Ole von Uexkull, Executive Director of the Right Livelihood Foundation, said, “As an indigenous woman in Nicaragua, Lottie Cunningham Wren has personally experienced the violence and destruction that came from the lack of protections for her people and their land. In response, she has taken the plight of indigenous and Afro-descendant communities all the way to the Inter-American Court of Human Rights – and won. By combining innovative legal tools and grassroots mutual solidarity, Cunningham found a way to empower and protect long-marginalised indigenous peoples in Nicaragua and beyond.”
Cunningham will receive a prize money of 1 million SEK to support her work. As in previous years, the 2020 Laureates were nominated in an open process where anyone could submit individuals or organisations for consideration. The Laureates will be honoured during a virtual Award Presentation on December 3, 2020.
The other 2020 Right Livelihood Laureates are:
- Imprisoned human right lawyer and activist Nasrin Sotoudeh of Iran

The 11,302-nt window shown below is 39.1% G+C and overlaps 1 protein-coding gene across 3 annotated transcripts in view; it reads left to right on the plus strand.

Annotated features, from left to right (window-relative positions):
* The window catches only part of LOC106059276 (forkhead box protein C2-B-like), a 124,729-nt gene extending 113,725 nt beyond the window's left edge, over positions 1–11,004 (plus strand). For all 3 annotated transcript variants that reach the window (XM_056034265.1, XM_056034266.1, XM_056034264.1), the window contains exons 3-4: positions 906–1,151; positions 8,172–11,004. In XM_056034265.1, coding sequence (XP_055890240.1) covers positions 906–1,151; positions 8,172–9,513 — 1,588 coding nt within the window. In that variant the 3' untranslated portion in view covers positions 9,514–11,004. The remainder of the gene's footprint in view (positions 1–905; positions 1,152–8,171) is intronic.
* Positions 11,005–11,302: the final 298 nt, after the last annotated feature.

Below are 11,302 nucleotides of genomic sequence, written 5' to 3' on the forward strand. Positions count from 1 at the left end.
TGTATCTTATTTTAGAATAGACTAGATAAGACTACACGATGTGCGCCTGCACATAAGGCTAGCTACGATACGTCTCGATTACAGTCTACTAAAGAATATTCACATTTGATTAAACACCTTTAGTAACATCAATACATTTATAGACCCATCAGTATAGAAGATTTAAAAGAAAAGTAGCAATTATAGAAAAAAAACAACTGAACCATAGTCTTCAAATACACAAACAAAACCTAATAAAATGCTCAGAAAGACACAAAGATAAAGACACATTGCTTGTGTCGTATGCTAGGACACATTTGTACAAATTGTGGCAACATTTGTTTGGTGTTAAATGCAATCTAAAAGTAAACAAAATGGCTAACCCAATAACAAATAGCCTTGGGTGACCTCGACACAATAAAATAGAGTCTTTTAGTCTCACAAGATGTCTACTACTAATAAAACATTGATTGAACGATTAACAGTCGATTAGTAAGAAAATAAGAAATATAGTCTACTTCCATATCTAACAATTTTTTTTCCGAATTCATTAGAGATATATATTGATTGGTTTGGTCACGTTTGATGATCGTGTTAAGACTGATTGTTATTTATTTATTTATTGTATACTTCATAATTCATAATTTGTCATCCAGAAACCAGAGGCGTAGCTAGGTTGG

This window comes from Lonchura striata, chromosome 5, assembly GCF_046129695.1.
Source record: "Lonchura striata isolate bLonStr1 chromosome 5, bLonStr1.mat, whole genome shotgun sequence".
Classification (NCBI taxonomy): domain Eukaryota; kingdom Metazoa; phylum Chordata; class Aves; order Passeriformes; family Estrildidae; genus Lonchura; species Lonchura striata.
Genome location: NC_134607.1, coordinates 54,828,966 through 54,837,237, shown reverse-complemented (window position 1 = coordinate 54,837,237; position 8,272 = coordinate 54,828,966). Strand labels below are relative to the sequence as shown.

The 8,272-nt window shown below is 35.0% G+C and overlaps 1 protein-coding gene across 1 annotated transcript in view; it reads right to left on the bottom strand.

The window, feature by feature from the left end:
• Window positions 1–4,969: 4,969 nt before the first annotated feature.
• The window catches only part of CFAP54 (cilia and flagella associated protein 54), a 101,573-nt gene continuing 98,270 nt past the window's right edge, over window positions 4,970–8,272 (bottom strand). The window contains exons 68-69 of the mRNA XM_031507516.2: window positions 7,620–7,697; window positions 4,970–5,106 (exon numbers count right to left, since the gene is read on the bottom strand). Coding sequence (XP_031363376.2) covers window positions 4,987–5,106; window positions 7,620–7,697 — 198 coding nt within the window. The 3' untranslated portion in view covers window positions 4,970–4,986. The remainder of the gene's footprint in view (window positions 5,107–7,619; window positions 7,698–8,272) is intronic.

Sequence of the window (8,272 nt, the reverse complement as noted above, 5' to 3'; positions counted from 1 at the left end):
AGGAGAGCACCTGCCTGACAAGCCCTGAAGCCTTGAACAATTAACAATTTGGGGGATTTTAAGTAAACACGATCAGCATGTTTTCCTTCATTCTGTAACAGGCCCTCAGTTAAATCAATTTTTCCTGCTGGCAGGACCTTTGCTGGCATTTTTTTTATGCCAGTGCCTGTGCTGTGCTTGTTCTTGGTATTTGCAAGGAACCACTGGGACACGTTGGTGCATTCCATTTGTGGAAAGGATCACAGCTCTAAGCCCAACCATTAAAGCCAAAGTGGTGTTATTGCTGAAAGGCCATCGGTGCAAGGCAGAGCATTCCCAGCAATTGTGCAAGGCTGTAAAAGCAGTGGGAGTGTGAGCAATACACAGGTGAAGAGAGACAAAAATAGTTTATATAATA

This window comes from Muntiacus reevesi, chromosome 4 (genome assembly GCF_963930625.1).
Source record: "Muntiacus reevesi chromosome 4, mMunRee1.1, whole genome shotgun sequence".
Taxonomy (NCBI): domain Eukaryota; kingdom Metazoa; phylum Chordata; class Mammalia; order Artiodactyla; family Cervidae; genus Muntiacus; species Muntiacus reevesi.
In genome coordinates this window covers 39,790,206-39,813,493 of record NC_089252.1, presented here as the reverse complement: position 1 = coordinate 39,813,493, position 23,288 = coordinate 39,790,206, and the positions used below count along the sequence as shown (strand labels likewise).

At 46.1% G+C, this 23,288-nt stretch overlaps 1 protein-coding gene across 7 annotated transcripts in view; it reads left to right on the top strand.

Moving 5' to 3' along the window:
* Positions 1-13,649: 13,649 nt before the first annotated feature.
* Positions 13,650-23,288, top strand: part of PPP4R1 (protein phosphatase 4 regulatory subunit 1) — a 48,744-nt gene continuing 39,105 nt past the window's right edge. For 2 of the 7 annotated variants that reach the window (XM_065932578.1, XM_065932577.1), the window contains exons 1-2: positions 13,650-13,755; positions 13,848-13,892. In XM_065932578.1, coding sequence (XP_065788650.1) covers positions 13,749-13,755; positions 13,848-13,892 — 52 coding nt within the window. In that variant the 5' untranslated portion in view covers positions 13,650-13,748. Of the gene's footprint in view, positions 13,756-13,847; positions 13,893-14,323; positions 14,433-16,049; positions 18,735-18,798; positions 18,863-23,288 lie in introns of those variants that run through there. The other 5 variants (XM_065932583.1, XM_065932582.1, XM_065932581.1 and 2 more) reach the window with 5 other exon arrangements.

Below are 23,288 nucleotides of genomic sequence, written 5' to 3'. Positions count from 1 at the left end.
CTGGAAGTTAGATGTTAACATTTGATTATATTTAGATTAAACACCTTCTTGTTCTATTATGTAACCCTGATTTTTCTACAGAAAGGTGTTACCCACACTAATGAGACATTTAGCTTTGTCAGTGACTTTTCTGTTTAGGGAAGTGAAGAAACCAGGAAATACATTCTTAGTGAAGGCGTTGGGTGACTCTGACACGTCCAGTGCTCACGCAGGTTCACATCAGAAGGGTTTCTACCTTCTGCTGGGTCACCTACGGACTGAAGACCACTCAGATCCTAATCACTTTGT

- Civil rights lawyer Bryan Stevenson of the United States
- Pro-democracy activist Ales Bialiatski and the non-governmental organisation Human Rights Centre “Viasna” of Belarus
- Find more information on the other Laureates here.
- Photos and videos of the new Laureates can be found here.
Short biography of Lottie Cunningham Wren
Indigenous communities around the world – but especially in Latin America – face a multitude of threats, from land grabs and exploitation of their natural resources to violence, endangering their very existence. In Nicaragua, the majority of indigenous and Afro-descendant communities are harassed by armed settlers, who use the land to ranch cattle and harvest wood while pushing indigenous communities off their farmlands and out of their villages. Because of the state’s promotion of extractive industries, vital natural resources, such as clean water sources, are often destroyed.